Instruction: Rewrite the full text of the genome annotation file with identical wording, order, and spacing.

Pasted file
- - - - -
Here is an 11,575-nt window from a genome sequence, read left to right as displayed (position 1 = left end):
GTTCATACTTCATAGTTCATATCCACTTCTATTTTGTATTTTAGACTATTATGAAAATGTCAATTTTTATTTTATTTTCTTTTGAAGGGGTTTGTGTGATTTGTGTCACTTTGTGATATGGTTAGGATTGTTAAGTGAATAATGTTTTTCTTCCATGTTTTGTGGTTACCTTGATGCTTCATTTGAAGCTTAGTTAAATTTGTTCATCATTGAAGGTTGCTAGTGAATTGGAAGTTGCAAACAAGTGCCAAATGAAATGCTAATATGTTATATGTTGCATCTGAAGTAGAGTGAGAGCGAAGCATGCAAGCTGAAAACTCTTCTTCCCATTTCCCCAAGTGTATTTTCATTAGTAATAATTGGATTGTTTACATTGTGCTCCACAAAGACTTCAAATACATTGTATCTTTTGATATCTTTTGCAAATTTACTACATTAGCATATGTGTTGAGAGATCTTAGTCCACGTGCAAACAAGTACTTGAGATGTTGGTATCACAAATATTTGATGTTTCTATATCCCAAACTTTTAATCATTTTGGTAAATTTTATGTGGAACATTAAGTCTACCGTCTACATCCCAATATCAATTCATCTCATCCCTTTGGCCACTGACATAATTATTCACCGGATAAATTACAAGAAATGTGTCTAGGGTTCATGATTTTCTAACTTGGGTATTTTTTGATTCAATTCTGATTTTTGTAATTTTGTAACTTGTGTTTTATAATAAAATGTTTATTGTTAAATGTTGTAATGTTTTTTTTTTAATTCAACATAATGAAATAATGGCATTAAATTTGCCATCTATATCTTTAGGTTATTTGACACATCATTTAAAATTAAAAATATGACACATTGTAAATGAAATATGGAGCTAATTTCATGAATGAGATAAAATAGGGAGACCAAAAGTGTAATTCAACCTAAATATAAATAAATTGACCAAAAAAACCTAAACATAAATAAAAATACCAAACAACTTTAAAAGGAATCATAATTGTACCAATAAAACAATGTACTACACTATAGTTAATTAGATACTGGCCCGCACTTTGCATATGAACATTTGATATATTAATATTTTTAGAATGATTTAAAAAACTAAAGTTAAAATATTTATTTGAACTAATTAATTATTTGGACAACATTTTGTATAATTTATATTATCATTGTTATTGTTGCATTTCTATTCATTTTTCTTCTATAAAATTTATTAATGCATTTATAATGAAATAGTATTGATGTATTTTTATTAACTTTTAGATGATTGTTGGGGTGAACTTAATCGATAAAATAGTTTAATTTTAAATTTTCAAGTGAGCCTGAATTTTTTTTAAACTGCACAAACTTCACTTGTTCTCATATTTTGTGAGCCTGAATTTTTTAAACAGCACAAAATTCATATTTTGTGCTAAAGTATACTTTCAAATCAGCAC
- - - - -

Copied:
Here is an 11,575-nt window from a genome sequence, read left to right as displayed (position 1 = left end):
GTTCATACTTCATAGTTCATATCCACTTCTATTTTGTATTTTAGACTATTATGAAAATGTCAATTTTTATTTTATTTTCTTTTGAAGGGGTTTGTGTGATTTGTGTCACTTTGTGATATGGTTAGGATTGTTAAGTGAATAATGTTTTTCTTCCATGTTTTGTGGTTACCTTGATGCTTCATTTGAAGCTTAGTTAAATTTGTTCATCATTGAAGGTTGCTAGTGAATTGGAAGTTGCAAACAAGTGCCAAATGAAATGCTAATATGTTATATGTTGCATCTGAAGTAGAGTGAGAGCGAAGCATGCAAGCTGAAAACTCTTCTTCCCATTTCCCCAAGTGTATTTTCATTAGTAATAATTGGATTGTTTACATTGTGCTCCACAAAGACTTCAAATACATTGTATCTTTTGATATCTTTTGCAAATTTACTACATTAGCATATGTGTTGAGAGATCTTAGTCCACGTGCAAACAAGTACTTGAGATGTTGGTATCACAAATATTTGATGTTTCTATATCCCAAACTTTTAATCATTTTGGTAAATTTTATGTGGAACATTAAGTCTACCGTCTACATCCCAATATCAATTCATCTCATCCCTTTGGCCACTGACATAATTATTCACCGGATAAATTACAAGAAATGTGTCTAGGGTTCATGATTTTCTAACTTGGGTATTTTTTGATTCAATTCTGATTTTTGTAATTTTGTAACTTGTGTTTTATAATAAAATGTTTATTGTTAAATGTTGTAATGTTTTTTTTTTAATTCAACATAATGAAATAATGGCATTAAATTTGCCATCTATATCTTTAGGTTATTTGACACATCATTTAAAATTAAAAATATGACACATTGTAAATGAAATATGGAGCTAATTTCATGAATGAGATAAAATAGGGAGACCAAAAGTGTAATTCAACCTAAATATAAATAAATTGACCAAAAAAACCTAAACATAAATAAAAATACCAAACAACTTTAAAAGGAATCATAATTGTACCAATAAAACAATGTACTACACTATAGTTAATTAGATACTGGCCCGCACTTTGCATATGAACATTTGATATATTAATATTTTTAGAATGATTTAAAAAACTAAAGTTAAAATATTTATTTGAACTAATTAATTATTTGGACAACATTTTGTATAATTTATATTATCATTGTTATTGTTGCATTTCTATTCATTTTTCTTCTATAAAATTTATTAATGCATTTATAATGAAATAGTATTGATGTATTTTTATTAACTTTTAGATGATTGTTGGGGTGAACTTAATCGATAAAATAGTTTAATTTTAAATTTTCAAGTGAGCCTGAATTTTTTTTAAACTGCACAAACTTCACTTGTTCTCATATTTTGTGAGCCTGAATTTTTTAAACAGCACAAAATTCATATTTTGTGCTAAAGTATACTTTCAAATCAGCAC